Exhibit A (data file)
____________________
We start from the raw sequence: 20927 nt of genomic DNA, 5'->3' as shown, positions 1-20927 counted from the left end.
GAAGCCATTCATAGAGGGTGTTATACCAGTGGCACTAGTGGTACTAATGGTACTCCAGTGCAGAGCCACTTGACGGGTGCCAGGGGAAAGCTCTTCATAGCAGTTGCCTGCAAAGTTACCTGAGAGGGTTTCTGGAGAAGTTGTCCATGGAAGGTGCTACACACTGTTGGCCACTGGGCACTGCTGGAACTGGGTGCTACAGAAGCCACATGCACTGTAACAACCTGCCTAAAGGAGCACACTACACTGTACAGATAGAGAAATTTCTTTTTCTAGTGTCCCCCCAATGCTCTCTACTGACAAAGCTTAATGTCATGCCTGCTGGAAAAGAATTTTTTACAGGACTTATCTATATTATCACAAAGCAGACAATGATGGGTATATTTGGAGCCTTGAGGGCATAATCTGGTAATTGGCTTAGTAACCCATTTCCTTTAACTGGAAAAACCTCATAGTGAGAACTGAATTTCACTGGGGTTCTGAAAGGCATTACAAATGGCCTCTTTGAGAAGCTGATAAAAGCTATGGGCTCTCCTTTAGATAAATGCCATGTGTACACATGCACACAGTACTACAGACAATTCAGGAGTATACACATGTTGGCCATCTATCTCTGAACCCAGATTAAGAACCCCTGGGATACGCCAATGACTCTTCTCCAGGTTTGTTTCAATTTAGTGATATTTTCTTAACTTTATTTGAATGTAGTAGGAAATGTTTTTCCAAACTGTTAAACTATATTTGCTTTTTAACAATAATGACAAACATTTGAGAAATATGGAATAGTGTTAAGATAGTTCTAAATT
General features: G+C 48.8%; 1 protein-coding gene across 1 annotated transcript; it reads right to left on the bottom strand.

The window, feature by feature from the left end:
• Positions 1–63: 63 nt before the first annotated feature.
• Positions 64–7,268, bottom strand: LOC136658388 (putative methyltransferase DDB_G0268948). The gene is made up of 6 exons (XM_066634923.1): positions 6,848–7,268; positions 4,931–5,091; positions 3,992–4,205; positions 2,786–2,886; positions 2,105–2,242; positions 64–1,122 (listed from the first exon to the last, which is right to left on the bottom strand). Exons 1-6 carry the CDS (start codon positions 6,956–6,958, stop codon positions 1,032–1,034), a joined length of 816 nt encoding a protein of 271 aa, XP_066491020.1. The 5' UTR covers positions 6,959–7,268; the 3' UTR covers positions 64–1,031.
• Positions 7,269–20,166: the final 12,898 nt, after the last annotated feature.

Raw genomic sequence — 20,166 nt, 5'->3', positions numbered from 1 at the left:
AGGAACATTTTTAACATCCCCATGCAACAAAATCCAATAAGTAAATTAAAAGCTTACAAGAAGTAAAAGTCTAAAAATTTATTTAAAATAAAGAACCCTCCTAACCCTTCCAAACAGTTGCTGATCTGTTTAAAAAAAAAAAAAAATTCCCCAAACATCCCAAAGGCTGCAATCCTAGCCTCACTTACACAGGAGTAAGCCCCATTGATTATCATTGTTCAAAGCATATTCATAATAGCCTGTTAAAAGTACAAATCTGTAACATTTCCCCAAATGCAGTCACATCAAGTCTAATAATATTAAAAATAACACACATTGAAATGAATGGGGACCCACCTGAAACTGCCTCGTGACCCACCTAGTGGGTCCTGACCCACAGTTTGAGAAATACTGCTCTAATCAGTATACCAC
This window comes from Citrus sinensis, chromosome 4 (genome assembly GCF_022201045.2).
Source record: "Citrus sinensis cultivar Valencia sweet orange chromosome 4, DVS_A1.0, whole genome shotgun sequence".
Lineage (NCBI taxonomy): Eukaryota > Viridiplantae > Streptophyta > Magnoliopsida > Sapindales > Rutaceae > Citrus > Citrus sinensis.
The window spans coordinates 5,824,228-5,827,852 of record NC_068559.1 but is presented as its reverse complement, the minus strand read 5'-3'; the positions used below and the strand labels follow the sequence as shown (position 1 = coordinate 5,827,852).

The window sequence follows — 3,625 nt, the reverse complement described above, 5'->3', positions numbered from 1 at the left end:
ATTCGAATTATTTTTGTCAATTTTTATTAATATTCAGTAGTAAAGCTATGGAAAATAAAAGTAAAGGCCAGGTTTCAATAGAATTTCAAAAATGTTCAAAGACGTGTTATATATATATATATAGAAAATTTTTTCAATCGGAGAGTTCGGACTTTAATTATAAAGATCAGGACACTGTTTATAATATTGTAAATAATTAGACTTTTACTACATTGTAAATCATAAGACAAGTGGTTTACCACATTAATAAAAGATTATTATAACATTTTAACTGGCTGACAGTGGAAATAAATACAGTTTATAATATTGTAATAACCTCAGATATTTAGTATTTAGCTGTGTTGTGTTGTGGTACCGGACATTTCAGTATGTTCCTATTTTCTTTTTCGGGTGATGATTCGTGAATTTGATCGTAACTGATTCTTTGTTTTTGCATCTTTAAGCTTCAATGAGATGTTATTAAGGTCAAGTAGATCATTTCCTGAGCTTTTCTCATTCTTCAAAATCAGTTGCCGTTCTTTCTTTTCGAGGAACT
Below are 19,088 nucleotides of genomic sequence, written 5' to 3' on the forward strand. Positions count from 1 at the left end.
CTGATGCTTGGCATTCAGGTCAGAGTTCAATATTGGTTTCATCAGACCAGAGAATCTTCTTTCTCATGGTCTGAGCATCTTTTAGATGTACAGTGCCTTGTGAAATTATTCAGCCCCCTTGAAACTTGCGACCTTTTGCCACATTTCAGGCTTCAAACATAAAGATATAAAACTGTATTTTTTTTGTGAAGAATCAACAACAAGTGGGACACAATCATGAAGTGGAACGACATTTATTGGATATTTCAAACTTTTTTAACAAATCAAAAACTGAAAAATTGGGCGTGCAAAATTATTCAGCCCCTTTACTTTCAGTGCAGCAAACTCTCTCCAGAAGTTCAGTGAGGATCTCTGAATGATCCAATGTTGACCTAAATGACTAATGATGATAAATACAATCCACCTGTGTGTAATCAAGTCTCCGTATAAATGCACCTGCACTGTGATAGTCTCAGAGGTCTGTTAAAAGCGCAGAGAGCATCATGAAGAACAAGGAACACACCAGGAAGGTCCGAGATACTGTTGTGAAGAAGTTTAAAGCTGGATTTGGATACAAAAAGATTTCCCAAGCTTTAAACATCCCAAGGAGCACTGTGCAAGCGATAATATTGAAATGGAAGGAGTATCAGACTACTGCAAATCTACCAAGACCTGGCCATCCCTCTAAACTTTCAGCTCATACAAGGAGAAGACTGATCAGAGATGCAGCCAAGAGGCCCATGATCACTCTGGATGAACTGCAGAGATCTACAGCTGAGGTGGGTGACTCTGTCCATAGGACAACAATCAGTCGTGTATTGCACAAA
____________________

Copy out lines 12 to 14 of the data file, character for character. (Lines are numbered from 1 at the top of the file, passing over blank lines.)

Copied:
Lineage (NCBI taxonomy): Eukaryota > Viridiplantae > Streptophyta > Magnoliopsida > Sapindales > Rutaceae > Citrus > Citrus sinensis.
The window spans coordinates 5,824,228-5,827,852 of record NC_068559.1 but is presented as its reverse complement, the minus strand read 5'-3'; the positions used below and the strand labels follow the sequence as shown (position 1 = coordinate 5,827,852).

The window sequence follows — 3,625 nt, the reverse complement described above, 5'->3', positions numbered from 1 at the left end: